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Driven: Audi RS 5. Image by Audi.

Driven: Audi RS 5
The Audi RS 5 has lots of presence and talent, but is it undone by one of its lesser siblings?

 



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Audi RS 5

3.5 3.5 3.5 3.5 3.5

Good points: Has the boasting rights over the S5 Coupe lower down the Audi pay-grade scale

Not so good: Sorry, sorry, sorry... HOW much?!

Key Facts

Model tested: Audi RS 5
Price: A5 Coupe range starts from 31,535; RS 5 from 61,015, car as tested 91,775
Engine: 2.9-litre twin-turbocharged V6 petrol
Transmission: all-wheel drive, eight-speed Tiptronic automatic
Body style: two-door coupe
CO2 emissions: 197g/km (1,200 VED first 12 months, then 450 per annum next five years, then 140 annually thereafter)
Combined economy: 32.5mpg
Top speed: 174mph (limited; see copy)
0-62mph: 3.9 seconds
Power: 450hp at 5,700- to 6,700rpm
Torque: 600Nm at 1,900- to 5,000rpm

Our view:

Good lord, doesn't Audi know how to make a performance car look good? Not necessarily something overtly sporty, like the wondrous R8 and attractive TT models in its catalogue, but just the more pragmatic vehicles in the range. Witness the hulking magnificence of the RS 6 Avant or the three-box perfection of the RS 3 or the taut, rapid wagon visual genius that is the all-new RS 4 Avant. All corking. All guaranteed to pull in punters and relieve them of vast wads of cash in the merest blink of the metaphorical eye.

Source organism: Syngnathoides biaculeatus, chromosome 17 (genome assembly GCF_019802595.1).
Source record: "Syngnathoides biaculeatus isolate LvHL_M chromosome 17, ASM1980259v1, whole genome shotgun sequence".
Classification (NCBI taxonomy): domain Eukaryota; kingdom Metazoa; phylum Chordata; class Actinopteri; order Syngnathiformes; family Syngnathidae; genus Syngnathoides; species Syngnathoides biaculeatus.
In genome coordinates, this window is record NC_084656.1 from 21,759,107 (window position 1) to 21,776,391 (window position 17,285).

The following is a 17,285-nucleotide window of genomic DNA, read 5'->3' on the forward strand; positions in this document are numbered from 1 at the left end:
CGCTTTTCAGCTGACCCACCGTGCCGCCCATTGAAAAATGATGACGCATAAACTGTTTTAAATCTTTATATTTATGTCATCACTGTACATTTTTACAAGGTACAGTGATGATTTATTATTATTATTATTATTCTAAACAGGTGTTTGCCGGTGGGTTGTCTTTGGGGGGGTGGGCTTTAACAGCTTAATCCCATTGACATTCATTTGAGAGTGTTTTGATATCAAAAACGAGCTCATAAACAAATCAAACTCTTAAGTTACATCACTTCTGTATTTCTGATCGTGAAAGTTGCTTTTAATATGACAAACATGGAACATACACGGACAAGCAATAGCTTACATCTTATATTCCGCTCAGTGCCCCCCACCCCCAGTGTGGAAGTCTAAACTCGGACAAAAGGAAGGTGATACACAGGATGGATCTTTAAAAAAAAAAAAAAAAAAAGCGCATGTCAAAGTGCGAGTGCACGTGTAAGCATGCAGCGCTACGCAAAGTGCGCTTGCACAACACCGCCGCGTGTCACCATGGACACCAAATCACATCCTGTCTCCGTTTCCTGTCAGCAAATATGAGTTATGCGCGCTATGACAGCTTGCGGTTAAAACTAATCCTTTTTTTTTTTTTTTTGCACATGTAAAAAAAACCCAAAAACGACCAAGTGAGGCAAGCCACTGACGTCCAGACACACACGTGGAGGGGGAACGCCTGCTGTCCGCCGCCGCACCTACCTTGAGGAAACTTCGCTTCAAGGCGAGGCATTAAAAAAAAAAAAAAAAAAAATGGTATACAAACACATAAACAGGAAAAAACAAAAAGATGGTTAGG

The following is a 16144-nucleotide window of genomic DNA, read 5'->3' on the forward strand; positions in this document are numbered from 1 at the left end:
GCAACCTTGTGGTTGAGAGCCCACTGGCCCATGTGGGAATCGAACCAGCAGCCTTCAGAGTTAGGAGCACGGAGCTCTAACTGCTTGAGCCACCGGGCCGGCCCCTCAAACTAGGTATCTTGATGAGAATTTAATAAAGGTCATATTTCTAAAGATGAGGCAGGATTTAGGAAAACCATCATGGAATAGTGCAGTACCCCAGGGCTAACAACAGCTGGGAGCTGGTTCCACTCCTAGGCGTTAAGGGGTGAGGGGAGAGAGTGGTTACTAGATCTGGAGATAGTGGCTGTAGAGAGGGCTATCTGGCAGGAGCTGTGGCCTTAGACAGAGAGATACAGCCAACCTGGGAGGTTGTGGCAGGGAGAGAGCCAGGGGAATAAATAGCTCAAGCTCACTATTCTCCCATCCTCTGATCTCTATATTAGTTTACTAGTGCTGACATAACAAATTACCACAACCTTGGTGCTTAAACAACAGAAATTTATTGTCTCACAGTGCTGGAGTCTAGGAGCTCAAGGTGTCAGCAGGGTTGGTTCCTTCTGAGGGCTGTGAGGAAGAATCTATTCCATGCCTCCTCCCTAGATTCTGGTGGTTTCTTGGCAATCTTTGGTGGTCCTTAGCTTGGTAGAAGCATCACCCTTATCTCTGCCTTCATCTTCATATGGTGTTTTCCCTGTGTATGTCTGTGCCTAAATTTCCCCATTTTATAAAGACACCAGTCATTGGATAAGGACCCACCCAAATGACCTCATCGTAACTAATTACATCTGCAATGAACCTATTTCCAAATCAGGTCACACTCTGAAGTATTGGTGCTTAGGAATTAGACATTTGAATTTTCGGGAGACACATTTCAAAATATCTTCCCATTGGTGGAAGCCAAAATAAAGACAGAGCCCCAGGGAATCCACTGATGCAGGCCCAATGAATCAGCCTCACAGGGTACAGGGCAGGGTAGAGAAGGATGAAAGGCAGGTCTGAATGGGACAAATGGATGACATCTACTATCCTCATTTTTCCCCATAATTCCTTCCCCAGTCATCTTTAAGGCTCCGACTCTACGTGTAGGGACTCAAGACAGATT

The RS 5 is no exception, pre-dating the aforementioned RS 4 - with which it shares so much - by a couple of months and giving the world its first look at Audi's outrageous boxy wheel arches, inspired (or so it is said) by the 90 quattro IMSA GTO... if you don't know what that is, Google it, and be prepared to go weak at the knees. On the RS 5, these extrusions are even more pronounced than on its RS 4 Avant cousin, leading to a mid-sized premium coupe that looks sensational. It puts the similarly wide-shouldered BMW M4 and Mercedes-AMG C 63 Coupe into the shade, even if we have to deal with the stretched face of the current-gen A5 up front. View the RS 5 from the rear three-quarters for maximum 'phwooooaarr' factor, then.